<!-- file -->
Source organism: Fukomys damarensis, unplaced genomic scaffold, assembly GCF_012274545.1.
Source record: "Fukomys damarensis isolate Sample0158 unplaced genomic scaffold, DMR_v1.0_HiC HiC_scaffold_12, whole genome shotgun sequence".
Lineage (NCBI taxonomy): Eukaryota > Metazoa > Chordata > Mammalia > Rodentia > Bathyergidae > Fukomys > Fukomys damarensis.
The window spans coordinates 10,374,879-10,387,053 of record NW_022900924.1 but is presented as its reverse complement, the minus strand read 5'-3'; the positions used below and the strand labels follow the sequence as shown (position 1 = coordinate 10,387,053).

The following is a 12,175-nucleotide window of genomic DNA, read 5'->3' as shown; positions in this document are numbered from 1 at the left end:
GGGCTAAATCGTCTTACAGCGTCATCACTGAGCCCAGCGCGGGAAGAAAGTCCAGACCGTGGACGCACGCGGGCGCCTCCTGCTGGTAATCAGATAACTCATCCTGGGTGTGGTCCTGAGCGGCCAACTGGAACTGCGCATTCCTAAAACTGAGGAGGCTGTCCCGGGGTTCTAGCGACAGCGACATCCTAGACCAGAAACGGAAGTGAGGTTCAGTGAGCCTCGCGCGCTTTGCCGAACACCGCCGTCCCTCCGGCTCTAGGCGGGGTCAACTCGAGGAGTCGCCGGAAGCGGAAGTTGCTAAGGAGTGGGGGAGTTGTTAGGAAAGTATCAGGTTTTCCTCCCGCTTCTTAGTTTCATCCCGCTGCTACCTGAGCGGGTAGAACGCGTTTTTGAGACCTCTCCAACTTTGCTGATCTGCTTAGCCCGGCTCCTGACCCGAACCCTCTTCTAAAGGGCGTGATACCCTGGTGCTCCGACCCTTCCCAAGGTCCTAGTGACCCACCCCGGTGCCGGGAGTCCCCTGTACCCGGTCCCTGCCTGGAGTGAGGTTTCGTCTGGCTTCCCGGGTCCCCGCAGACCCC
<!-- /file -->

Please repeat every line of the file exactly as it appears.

Source organism: Fukomys damarensis, unplaced genomic scaffold, assembly GCF_012274545.1.
Source record: "Fukomys damarensis isolate Sample0158 unplaced genomic scaffold, DMR_v1.0_HiC HiC_scaffold_12, whole genome shotgun sequence".
Lineage (NCBI taxonomy): Eukaryota > Metazoa > Chordata > Mammalia > Rodentia > Bathyergidae > Fukomys > Fukomys damarensis.
The window spans coordinates 10,374,879-10,387,053 of record NW_022900924.1 but is presented as its reverse complement, the minus strand read 5'-3'; the positions used below and the strand labels follow the sequence as shown (position 1 = coordinate 10,387,053).

The following is a 12,175-nucleotide window of genomic DNA, read 5'->3' as shown; positions in this document are numbered from 1 at the left end:
GGGCTAAATCGTCTTACAGCGTCATCACTGAGCCCAGCGCGGGAAGAAAGTCCAGACCGTGGACGCACGCGGGCGCCTCCTGCTGGTAATCAGATAACTCATCCTGGGTGTGGTCCTGAGCGGCCAACTGGAACTGCGCATTCCTAAAACTGAGGAGGCTGTCCCGGGGTTCTAGCGACAGCGACATCCTAGACCAGAAACGGAAGTGAGGTTCAGTGAGCCTCGCGCGCTTTGCCGAACACCGCCGTCCCTCCGGCTCTAGGCGGGGTCAACTCGAGGAGTCGCCGGAAGCGGAAGTTGCTAAGGAGTGGGGGAGTTGTTAGGAAAGTATCAGGTTTTCCTCCCGCTTCTTAGTTTCATCCCGCTGCTACCTGAGCGGGTAGAACGCGTTTTTGAGACCTCTCCAACTTTGCTGATCTGCTTAGCCCGGCTCCTGACCCGAACCCTCTTCTAAAGGGCGTGATACCCTGGTGCTCCGACCCTTCCCAAGGTCCTAGTGACCCACCCCGGTGCCGGGAGTCCCCTGTACCCGGTCCCTGCCTGGAGTGAGGTTTCGTCTGGCTTCCCGGGTCCCCGCAGACCCC